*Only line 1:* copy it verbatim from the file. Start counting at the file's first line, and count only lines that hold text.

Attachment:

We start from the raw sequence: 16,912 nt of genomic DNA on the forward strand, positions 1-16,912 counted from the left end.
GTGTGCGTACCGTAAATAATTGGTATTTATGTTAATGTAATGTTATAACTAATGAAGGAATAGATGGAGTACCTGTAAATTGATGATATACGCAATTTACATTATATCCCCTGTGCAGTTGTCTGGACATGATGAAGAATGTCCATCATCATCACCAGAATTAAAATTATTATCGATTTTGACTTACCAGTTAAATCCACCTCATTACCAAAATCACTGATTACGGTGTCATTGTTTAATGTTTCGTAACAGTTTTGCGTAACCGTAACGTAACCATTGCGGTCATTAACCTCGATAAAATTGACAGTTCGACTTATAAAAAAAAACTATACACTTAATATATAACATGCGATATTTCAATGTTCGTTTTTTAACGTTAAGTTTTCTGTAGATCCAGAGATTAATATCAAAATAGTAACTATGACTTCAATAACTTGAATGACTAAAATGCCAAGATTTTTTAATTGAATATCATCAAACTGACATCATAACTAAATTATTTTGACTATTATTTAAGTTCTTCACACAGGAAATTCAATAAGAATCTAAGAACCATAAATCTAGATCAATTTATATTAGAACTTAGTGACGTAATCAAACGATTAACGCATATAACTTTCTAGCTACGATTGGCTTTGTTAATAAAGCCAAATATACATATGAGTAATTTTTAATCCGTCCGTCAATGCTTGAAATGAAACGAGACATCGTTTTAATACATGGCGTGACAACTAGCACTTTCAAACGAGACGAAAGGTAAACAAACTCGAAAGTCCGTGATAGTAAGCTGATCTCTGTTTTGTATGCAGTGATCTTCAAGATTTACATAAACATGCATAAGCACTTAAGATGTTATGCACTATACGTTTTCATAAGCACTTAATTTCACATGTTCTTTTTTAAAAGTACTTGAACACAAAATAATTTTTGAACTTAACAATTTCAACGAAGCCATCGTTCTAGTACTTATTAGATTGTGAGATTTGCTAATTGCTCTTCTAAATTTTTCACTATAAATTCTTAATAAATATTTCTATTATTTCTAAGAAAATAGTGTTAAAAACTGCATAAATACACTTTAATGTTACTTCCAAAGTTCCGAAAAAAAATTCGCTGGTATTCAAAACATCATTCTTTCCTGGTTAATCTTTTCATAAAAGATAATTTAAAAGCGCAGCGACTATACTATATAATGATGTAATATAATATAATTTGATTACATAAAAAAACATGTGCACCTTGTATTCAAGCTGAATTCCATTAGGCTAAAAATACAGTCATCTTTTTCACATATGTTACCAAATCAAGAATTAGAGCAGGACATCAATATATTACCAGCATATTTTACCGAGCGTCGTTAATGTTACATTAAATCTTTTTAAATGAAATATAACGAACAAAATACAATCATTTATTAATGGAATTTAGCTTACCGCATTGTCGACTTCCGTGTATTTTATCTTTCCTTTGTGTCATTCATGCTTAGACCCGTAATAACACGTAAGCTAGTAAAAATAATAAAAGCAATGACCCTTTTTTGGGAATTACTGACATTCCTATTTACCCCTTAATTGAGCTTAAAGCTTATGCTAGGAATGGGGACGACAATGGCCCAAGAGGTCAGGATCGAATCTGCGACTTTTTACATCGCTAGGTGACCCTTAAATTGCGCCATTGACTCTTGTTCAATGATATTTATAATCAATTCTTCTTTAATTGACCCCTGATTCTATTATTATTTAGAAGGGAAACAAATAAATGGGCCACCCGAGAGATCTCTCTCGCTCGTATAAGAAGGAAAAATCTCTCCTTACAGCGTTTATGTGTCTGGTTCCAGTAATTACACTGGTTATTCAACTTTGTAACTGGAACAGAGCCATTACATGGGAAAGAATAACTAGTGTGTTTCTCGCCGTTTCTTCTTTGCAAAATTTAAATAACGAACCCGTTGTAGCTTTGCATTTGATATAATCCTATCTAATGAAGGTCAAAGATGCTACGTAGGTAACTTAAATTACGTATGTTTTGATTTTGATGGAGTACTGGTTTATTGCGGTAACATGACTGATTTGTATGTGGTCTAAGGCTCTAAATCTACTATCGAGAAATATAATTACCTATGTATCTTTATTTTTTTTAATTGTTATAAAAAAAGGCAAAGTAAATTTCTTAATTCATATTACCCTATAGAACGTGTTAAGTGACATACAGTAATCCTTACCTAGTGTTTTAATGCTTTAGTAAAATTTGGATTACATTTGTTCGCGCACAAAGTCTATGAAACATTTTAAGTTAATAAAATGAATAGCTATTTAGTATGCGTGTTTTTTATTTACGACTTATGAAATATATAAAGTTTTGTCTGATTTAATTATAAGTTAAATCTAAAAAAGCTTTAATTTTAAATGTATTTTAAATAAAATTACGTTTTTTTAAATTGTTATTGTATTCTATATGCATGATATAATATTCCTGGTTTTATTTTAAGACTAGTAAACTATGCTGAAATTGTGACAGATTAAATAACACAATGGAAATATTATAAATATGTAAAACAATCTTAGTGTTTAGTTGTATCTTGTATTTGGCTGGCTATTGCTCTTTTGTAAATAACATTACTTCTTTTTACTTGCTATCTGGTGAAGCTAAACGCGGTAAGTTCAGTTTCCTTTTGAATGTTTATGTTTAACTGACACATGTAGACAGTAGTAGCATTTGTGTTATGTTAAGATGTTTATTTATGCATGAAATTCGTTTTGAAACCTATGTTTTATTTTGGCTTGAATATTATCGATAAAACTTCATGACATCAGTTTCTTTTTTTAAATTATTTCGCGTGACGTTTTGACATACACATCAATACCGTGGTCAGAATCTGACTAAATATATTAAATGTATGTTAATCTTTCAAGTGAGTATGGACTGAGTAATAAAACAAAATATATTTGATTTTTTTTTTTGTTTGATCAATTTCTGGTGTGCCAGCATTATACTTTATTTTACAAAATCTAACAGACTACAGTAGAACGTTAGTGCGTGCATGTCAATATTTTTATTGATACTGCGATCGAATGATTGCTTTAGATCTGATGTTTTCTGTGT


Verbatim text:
We start from the raw sequence: 16,912 nt of genomic DNA on the forward strand, positions 1-16,912 counted from the left end.